Well, after almost a year of planning and prepping and 7 weeks of travel through the UK and Europe I’ve finally made it to the other side of the world to University College Dublin in Ireland! I’ve been here a grand total of two weeks now and it’s been full on getting everything set up and launching back into classes. From having to last-minute change papers (or modules as they’re called here), visit the Immigration Office to approve my visa and the endless bureaucracy of setting up a bank account, to the excitement of being in a new city and country and exploring all of the things Dublin has to offer there has been a lot to take in!
To start the story off, UCD is located about a 20 minute bus ride south of the centre of Dublin on a self-contained American-style campus, but it’s still super handy to get into town with a Student Leap card giving you discounted fares on public transport across the city. In the centre of the campus is a pond complete with fountains and swans, with the main axis of faculty buildings stretching away down either side. The campus is surrounded by sports fields, student accommodation and plenty of green space and trees to relax and read on a sunny day, and if you sit still for long enough an inquisitive squirrel might even come over to say hi! It’s a truly different experience to Auckland, the campus feels like a real community and it’s enjoyable to walk around the modern buildings between classes or grab lunch in the restaurant and you’re never far from something going on.
Checking in to accommodation was easy, and kicked off orientation week which was packed with campus tours, welcome events, faculty orientations, a Céilí (traditional Irish dance), walking tour of the city, exploring the pubs and clubs in the evening, but most of all meeting so many people from around the world and Ireland too. There were too many events to be able to go to them all but the highlight for me was definitely trying my first pint of true Irish Guinness at the storehouse brewery in town, with grand views across the whole city.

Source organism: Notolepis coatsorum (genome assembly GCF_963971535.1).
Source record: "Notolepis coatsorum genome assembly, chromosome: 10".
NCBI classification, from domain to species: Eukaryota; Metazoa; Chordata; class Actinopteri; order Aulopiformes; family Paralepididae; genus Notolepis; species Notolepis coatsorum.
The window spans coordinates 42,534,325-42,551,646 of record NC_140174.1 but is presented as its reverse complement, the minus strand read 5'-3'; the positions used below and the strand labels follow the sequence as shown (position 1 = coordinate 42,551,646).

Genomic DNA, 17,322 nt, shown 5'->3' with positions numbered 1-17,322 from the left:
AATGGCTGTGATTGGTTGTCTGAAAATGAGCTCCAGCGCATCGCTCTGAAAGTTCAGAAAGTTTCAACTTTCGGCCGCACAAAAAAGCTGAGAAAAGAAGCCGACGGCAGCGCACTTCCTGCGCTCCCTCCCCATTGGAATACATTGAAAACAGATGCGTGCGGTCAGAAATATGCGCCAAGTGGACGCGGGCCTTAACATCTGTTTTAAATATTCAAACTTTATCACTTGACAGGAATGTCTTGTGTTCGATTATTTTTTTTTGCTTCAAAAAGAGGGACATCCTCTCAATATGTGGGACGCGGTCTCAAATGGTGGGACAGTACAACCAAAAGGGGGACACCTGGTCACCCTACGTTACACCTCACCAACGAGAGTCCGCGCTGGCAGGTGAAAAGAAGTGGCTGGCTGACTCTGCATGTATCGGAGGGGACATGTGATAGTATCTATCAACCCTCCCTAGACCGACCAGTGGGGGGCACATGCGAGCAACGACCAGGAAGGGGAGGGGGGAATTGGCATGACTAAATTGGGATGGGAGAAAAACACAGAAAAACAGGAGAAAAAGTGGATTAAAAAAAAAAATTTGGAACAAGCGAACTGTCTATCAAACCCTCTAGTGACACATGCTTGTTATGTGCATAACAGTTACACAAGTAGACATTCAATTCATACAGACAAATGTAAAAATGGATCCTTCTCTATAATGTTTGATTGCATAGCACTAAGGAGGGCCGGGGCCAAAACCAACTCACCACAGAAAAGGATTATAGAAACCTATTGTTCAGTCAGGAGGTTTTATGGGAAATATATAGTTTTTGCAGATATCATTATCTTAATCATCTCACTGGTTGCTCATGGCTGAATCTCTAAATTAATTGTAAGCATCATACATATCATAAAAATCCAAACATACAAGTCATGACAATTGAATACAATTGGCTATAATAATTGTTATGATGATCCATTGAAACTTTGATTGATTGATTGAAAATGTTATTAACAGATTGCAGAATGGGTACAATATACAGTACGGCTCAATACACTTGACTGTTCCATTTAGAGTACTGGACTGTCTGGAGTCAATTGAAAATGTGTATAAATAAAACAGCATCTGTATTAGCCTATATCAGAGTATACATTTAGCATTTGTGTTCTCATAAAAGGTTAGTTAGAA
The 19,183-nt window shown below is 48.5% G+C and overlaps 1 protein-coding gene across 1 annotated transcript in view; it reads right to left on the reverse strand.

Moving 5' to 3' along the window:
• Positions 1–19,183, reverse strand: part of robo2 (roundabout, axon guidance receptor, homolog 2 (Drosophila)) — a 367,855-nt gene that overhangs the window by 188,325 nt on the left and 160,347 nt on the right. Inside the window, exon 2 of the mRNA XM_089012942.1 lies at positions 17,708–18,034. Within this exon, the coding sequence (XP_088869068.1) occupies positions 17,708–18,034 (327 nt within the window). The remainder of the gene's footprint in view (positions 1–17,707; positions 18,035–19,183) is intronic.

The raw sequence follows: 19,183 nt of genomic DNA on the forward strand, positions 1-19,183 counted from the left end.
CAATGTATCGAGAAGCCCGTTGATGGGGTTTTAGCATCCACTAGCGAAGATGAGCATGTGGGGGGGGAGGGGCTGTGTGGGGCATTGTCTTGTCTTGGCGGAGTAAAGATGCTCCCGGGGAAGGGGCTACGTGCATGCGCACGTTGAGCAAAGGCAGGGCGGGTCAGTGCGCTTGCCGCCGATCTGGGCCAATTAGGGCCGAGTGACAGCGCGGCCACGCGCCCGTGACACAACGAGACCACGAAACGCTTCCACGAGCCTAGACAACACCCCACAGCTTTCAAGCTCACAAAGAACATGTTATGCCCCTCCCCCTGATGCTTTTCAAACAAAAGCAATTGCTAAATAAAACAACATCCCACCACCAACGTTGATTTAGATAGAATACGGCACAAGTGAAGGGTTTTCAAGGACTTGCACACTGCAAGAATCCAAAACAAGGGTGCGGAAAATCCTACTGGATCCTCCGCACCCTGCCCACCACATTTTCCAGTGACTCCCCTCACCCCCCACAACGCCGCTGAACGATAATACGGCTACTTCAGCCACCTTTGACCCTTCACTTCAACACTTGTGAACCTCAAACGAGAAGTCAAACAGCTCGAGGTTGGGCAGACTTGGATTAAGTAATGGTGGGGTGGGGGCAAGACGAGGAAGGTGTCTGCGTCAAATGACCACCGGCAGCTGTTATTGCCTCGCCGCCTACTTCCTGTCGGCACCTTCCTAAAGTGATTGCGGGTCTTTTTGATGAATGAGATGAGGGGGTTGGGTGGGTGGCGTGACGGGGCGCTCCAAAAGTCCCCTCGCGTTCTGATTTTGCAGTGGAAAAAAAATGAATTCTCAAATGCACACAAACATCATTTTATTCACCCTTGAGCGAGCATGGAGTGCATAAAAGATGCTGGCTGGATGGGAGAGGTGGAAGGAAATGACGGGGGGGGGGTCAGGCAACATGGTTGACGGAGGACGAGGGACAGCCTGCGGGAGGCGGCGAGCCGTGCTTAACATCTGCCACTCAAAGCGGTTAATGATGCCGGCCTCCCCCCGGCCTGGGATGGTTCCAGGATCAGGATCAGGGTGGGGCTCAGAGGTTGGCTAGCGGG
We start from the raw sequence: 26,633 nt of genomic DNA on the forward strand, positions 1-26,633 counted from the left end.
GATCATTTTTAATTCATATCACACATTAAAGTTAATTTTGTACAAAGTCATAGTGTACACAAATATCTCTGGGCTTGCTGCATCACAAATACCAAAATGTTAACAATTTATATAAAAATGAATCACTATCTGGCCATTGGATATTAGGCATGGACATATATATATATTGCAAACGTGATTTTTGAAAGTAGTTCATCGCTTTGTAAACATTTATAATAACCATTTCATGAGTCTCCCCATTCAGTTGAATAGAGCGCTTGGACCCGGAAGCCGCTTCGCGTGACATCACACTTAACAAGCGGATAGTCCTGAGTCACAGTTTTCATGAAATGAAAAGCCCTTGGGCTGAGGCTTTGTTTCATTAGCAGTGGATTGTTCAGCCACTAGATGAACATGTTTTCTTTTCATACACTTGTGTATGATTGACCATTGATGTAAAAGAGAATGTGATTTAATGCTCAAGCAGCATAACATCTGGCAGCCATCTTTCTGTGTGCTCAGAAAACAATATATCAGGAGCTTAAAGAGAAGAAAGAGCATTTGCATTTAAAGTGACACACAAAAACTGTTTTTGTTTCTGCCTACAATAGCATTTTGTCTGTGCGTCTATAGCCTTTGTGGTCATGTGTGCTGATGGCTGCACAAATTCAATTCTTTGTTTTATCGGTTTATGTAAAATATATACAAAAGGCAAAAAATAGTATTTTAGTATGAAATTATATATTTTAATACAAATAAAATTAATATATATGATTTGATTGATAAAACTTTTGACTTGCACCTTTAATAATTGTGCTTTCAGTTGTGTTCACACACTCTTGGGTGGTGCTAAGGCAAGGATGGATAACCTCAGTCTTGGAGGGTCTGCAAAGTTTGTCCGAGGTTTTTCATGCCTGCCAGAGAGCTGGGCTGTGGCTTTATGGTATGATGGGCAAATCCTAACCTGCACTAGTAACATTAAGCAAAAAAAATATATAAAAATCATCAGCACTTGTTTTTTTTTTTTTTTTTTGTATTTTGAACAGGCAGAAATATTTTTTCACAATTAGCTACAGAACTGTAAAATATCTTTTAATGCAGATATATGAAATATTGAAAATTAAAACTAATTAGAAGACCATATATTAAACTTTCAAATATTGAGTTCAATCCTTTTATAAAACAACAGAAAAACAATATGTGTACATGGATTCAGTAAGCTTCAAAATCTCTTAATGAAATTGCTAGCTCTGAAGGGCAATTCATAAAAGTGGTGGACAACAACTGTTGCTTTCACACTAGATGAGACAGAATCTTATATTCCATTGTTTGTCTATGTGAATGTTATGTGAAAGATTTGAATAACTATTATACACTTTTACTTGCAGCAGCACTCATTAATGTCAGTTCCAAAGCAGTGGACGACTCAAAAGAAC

Weather in Ireland is a bit fickle though, and it was a shock to the system being back in the wind and rain most days (I even had to break out the hat and scarf on the first day of class), but there have been some stunning days thrown in and some adventures already. To cap off the first week I took a road trip to go camping with some new Irish friends to the Cliffs of Moher which tower 120m above the Atlantic Ocean on the west coast of Ireland. It was pouring with rain when we first got there but we got to wake up in our tent to stunning views along the coast and a brilliantly sunny day which all the more made up for it. Oh and castles. On the drive home we even stopped in a country pub to watch the All Ireland Gaelic Football final, which was louder and crazier than any rugby match I’ve ever seen. I could barely understand the rules or the other people in the pub shouting at the TV but it was a sure-fire way to launch into the full Irish cultural experience! I have a sneaking suspicion the next four months are going to be a lot of fun!